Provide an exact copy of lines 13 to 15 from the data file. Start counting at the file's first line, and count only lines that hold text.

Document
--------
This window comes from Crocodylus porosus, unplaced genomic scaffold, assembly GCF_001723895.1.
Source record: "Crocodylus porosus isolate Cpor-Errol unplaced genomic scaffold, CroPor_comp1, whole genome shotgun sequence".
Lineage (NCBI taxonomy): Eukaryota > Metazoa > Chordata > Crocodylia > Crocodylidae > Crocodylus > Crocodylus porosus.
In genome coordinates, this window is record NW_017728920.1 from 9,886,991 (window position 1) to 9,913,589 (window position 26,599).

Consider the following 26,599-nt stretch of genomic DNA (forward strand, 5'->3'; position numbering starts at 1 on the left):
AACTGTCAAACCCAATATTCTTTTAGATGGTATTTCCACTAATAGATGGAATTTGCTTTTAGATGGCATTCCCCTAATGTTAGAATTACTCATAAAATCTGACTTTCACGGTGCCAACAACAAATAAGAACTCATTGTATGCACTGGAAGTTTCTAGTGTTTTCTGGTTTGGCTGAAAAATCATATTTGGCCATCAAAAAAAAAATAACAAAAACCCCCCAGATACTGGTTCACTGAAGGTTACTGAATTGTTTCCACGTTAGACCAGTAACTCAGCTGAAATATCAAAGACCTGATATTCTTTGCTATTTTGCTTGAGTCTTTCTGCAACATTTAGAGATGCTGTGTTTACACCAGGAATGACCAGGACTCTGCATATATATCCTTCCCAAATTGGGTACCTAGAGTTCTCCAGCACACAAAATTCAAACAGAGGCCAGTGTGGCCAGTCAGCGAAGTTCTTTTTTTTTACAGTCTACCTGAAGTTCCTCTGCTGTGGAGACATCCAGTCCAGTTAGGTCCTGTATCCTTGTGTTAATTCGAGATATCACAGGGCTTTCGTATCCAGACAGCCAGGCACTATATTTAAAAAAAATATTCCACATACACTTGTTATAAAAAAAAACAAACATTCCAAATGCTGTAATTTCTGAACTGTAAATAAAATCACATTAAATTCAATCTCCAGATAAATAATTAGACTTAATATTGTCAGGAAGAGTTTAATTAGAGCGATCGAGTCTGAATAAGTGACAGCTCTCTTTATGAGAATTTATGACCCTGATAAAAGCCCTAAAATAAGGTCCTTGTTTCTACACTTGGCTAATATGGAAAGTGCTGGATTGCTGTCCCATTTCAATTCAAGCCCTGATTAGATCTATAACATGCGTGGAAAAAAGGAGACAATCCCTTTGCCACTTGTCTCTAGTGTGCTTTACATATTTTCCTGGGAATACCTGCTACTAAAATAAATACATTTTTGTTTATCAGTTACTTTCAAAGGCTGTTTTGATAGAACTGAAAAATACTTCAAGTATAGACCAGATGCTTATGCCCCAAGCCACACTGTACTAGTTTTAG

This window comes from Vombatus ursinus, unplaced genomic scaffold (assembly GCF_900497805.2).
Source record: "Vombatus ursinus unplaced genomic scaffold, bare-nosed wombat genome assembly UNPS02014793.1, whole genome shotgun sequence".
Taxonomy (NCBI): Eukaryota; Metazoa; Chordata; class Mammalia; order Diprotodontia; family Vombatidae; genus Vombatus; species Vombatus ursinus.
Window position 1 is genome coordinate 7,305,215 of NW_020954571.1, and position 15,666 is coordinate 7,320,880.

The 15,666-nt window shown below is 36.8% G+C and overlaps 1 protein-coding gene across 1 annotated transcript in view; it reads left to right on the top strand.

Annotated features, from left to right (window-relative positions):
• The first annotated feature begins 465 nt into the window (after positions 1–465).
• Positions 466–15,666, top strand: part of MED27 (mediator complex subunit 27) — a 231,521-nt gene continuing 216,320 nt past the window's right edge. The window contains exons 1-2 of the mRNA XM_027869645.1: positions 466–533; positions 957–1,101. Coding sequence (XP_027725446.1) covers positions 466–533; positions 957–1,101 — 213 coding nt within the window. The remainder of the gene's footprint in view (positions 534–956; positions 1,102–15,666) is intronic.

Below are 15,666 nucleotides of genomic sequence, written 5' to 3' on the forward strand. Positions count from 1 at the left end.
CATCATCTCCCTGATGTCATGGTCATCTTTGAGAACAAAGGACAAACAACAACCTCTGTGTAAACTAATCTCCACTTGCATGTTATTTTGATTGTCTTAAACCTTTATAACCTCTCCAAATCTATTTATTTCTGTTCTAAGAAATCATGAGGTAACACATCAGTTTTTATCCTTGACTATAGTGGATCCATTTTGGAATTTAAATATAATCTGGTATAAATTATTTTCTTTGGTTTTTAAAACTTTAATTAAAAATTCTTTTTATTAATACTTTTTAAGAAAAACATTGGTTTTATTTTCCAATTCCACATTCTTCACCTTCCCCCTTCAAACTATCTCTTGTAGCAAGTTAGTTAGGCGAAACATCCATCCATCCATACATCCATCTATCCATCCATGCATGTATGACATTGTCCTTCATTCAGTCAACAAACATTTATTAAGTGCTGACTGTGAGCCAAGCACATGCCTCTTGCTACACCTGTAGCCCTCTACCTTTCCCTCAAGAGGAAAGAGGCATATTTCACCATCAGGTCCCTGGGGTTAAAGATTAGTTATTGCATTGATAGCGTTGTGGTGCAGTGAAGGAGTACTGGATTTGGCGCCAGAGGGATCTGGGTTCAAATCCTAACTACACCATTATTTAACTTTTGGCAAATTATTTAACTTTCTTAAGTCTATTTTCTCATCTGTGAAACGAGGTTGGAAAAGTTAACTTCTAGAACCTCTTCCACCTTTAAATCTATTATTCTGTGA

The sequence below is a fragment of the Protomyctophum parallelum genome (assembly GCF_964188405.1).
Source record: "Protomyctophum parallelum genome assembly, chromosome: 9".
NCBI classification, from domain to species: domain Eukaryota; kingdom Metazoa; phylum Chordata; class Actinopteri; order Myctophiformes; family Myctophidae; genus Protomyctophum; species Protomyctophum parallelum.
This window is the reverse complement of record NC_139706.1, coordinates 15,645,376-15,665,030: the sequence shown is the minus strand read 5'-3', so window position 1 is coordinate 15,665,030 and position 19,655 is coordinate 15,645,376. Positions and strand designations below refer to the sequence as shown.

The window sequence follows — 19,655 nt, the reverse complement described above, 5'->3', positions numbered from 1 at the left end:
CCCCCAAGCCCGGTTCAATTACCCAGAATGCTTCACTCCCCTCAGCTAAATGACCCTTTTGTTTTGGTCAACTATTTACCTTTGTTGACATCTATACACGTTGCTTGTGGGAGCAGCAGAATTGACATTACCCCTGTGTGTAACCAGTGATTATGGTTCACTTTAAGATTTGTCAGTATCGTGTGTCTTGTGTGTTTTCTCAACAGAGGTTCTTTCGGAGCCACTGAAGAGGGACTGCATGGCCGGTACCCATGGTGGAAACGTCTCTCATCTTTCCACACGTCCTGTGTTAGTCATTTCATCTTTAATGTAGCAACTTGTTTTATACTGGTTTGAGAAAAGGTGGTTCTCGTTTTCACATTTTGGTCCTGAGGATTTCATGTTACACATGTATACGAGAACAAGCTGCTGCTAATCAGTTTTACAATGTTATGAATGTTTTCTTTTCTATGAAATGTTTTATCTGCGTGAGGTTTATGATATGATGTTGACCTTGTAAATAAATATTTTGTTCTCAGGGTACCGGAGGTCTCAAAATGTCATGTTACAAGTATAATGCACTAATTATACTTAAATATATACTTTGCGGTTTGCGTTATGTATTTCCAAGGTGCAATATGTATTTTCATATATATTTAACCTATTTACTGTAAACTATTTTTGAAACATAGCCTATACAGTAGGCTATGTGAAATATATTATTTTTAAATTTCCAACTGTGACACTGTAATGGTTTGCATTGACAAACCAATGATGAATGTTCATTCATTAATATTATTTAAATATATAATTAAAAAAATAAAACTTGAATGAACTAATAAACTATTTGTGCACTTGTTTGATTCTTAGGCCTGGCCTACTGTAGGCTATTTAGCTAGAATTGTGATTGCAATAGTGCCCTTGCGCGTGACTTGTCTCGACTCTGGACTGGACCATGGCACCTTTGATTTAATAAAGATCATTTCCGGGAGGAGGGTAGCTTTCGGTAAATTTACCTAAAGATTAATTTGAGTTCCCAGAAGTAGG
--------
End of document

• The first annotated feature begins 465 nt into the window (after positions 1–465).
• Positions 466–15,666, top strand: part of MED27 (mediator complex subunit 27) — a 231,521-nt gene continuing 216,320 nt past the window's right edge. The window contains exons 1-2 of the mRNA XM_027869645.1: positions 466–533; positions 957–1,101. Coding sequence (XP_027725446.1) covers positions 466–533; positions 957–1,101 — 213 coding nt within the window. The remainder of the gene's footprint in view (positions 534–956; positions 1,102–15,666) is intronic.

Below are 15,666 nucleotides of genomic sequence, written 5' to 3' on the forward strand. Positions count from 1 at the left end.